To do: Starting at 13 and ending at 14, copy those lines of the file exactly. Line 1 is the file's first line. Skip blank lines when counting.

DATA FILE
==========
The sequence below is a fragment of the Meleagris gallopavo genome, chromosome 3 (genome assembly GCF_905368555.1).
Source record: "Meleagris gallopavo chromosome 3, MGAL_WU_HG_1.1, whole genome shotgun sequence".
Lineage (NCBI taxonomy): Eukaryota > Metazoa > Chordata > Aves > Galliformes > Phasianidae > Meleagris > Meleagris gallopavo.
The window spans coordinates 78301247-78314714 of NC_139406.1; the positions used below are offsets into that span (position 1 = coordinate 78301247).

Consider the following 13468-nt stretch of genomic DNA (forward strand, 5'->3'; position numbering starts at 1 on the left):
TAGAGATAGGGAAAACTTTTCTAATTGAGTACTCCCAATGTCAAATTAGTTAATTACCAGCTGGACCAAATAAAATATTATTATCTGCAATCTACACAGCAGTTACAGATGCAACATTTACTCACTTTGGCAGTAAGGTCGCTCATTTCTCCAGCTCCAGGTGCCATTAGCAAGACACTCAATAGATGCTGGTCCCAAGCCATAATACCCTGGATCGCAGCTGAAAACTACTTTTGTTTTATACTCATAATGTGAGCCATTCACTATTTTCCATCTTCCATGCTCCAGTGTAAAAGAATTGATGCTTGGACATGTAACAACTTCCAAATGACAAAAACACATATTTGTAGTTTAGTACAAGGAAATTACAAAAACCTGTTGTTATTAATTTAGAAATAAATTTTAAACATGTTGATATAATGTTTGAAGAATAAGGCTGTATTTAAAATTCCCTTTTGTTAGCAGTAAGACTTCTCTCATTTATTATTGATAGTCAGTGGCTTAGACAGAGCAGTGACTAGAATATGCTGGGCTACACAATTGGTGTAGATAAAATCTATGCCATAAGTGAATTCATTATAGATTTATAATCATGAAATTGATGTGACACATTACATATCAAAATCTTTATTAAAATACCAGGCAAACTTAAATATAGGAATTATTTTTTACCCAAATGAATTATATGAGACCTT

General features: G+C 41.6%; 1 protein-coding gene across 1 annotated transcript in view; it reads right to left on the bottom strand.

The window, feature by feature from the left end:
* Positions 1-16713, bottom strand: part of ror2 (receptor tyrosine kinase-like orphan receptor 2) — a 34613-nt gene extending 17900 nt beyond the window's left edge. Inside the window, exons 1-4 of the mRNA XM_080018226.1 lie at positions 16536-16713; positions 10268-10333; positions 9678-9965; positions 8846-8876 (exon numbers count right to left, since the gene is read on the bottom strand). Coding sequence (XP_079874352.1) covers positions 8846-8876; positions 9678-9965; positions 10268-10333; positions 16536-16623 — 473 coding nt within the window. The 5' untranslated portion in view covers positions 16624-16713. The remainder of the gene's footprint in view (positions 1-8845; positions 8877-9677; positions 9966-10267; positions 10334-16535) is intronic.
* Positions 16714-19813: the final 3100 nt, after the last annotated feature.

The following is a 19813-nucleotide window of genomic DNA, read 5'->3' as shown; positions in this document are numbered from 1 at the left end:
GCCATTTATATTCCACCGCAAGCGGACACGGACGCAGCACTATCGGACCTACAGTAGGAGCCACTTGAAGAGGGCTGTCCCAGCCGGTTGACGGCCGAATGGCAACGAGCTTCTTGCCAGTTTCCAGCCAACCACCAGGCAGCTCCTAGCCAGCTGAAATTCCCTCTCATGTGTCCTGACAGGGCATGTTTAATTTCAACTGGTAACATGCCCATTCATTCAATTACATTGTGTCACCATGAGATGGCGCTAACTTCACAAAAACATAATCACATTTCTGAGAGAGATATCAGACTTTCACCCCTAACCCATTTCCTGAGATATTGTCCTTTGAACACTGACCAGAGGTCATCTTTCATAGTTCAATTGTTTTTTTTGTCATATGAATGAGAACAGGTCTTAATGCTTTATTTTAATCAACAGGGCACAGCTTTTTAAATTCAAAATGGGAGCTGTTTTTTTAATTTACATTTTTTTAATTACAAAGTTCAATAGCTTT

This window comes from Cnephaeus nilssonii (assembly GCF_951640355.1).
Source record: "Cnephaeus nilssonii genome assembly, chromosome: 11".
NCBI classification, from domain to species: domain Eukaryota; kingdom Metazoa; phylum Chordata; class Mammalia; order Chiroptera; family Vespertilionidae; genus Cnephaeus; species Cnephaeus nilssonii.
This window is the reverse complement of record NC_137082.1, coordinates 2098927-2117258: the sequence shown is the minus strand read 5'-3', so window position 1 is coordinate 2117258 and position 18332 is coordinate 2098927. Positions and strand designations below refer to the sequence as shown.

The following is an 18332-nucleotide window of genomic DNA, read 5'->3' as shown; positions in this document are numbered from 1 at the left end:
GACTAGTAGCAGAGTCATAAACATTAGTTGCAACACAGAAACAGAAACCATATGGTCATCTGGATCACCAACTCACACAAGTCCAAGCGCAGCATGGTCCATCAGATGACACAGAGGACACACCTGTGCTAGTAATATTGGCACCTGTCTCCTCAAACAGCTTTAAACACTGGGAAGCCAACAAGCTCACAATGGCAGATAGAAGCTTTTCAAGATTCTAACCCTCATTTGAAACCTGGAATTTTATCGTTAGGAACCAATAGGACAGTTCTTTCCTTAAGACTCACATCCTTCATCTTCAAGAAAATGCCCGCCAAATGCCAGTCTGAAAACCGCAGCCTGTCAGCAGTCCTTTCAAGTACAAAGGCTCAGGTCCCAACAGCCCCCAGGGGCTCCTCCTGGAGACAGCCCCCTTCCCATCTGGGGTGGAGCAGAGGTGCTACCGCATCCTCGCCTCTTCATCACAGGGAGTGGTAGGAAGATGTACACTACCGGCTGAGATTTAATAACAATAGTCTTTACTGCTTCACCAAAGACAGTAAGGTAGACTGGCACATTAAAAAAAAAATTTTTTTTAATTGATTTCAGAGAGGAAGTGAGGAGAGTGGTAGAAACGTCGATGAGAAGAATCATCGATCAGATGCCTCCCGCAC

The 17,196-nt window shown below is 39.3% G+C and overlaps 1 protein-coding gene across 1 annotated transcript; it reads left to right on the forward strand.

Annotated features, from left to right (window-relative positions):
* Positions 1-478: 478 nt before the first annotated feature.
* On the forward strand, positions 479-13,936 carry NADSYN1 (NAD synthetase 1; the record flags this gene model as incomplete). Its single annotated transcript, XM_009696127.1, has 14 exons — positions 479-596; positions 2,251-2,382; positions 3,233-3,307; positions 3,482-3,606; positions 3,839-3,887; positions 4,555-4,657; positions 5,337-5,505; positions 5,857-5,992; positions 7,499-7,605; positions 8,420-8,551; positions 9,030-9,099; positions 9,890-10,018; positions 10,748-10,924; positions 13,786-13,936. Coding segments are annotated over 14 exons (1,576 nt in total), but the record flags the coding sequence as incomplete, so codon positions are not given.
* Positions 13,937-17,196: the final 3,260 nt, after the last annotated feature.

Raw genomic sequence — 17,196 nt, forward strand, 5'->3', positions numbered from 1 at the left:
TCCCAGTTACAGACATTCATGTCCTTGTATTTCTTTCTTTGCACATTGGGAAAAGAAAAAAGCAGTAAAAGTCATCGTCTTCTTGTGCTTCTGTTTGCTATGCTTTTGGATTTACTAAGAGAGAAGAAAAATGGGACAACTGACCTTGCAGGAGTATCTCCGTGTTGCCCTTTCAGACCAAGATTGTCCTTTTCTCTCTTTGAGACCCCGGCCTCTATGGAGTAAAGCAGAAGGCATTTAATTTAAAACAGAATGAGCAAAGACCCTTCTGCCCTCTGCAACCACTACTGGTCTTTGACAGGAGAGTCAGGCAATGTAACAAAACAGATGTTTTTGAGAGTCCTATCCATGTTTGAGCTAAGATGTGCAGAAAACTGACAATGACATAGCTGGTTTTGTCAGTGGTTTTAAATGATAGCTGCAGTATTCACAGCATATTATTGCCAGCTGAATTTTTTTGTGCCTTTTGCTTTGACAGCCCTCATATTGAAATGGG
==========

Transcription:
This window comes from Cnephaeus nilssonii (assembly GCF_951640355.1).
Source record: "Cnephaeus nilssonii genome assembly, chromosome: 11".